Like I said this is the biggest flaw of the book also the title-peerage thing needed to be explained better.

    Other than that i thought the character stuff was well-done.

    Bond gives his motivation at the end of the 'Man from Ag and Fish' scene: 'it doesn't even matter who's paying him. He can go a bear of Sterling and make a fortune. Our currency will go through the floor - and the country with it.'

    And Bond does mention Blofeld is very likely being paid too. These are good enough motivations.
  • Posts: 7,653
    Dragonpol wrote:
    SaintMark wrote:
    I much prefer the book to the film, though it's annoying in that it's obviously (to me) written for Connery, yet it's the first film he didn't do. I prefer the eerie feel of Bond up in the Piz Gloria, and his about to make a break for it, not really knowing if he's been found out or not. I prefer the nostalgic early scenes in the South of France to Portugal, which seemed to me a bit stuffy and unBond like in the film.

    The book was written while Connery was in the midst of filming Dr NO, and Fleming had yet to applaud Connery as 007. I believe at this point he was not very happy about the casting choice.
    So I cannot agree with your statement.

    In YOLT Fleming did recognise Connery's greatness in the role.

    A bit of a myth that though, as in OHMSS the novel Bond confirms he is a "Scot" on several occasions in the novel, for what it's worth.

    My apologies, please let me know where I can find those comments as I have no time to reread the whole book. And I am sure as knowledgable as you are that you have some notes on it.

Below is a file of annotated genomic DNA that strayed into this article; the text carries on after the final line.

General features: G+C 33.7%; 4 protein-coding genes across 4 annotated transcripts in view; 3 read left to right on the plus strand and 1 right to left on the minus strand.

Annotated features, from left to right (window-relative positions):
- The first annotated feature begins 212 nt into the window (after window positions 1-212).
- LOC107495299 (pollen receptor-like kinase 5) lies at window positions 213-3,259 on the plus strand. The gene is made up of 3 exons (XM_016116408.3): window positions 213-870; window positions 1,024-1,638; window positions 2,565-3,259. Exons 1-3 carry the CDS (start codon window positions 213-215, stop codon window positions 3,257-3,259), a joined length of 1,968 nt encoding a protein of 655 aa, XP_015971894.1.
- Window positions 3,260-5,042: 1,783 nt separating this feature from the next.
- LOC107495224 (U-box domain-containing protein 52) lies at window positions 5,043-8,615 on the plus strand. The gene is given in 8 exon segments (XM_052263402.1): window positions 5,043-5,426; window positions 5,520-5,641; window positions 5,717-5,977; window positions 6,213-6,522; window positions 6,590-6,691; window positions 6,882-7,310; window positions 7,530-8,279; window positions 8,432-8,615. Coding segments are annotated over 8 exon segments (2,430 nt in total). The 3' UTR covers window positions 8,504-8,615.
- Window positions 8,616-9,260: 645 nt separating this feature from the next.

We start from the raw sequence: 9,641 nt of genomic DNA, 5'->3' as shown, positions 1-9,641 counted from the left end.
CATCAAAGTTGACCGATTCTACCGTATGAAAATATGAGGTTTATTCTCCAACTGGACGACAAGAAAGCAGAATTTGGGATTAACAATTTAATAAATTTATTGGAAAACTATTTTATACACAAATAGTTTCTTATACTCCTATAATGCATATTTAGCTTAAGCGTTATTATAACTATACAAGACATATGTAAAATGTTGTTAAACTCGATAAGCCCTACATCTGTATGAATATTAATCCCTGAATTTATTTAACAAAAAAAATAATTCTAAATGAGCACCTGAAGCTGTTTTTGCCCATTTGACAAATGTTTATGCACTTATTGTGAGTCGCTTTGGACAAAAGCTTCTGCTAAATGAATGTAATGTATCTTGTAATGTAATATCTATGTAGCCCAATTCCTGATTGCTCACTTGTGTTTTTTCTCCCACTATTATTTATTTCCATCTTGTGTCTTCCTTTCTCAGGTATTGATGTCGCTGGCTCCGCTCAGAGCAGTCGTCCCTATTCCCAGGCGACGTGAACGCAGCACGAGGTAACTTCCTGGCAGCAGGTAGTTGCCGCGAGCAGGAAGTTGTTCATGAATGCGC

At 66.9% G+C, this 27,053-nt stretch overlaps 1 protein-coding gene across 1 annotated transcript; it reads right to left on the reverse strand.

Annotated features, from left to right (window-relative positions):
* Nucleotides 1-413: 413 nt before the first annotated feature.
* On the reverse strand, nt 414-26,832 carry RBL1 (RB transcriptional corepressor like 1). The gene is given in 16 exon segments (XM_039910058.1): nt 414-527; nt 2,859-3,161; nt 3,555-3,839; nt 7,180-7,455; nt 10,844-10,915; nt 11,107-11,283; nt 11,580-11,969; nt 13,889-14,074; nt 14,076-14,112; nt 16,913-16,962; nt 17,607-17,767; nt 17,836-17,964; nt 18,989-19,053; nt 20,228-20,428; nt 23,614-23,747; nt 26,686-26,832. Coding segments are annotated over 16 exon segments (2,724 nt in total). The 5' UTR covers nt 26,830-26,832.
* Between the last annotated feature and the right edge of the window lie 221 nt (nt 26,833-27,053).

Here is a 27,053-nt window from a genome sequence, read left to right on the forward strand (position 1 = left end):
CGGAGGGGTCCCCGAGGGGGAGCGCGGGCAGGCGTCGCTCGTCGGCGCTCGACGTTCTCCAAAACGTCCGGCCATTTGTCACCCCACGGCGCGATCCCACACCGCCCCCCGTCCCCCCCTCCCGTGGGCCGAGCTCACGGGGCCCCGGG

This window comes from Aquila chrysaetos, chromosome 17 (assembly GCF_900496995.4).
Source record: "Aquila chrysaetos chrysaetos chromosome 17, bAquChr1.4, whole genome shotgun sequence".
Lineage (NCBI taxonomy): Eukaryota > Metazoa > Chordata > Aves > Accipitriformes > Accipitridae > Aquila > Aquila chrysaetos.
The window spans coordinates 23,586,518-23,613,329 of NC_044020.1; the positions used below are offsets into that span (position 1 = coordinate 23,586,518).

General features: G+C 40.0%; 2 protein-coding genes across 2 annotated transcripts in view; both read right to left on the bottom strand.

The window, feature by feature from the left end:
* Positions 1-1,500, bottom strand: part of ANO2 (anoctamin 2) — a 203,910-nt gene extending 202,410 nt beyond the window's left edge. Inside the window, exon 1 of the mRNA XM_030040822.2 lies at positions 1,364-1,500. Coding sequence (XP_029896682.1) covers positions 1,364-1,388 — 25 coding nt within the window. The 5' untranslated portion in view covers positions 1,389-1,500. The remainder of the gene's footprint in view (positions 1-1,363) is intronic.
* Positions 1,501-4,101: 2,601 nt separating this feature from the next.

• edited November 2013 Posts: 4,400
    Ludovico wrote:
    CraterGuns wrote:
    In addition Blofeld as a character really lacks motivation. I know he's evil and all that, but why does he want to destroy Britain's agricultural prospects? His reasons are never explained nor are his reasons for wanting to gain the Bleuville title. It all seems rather random...
    If I remember correctly...

    Blofeld wants to use the threat of biological warfare to extort the United Nations into granting him a worldwide unconditional pardon for the events of Thunderball.

    As for the noble title... As M says, "snobbery".

    No your thinking of the movie not the book. In the book; Blofeld has already used his biological weapons to kill a bunch of turkeys and he has plans that the rest of his girls kill other livestock. He seems to be carrying out his plan for the simple sake of it in the book. There is no motivation provided for his villainy which I think really a capital offence in fiction - your villain needs to have a goal otherwise he's just being evil for the sake of being evil.

    Like I said this is the biggest flaw of the book also the title-peerage thing needed to be explained better.

    Other than that i thought the character stuff was well-done.

    Bond gives his motivation at the end of the 'Man from Ag and Fish' scene: 'it doesn't even matter who's paying him. He can go a bear of Sterling and make a fortune. Our currency will go through the floor - and the country with it.'

    And Bond does mention Blofeld is very likely being paid too. These are good enough motivations.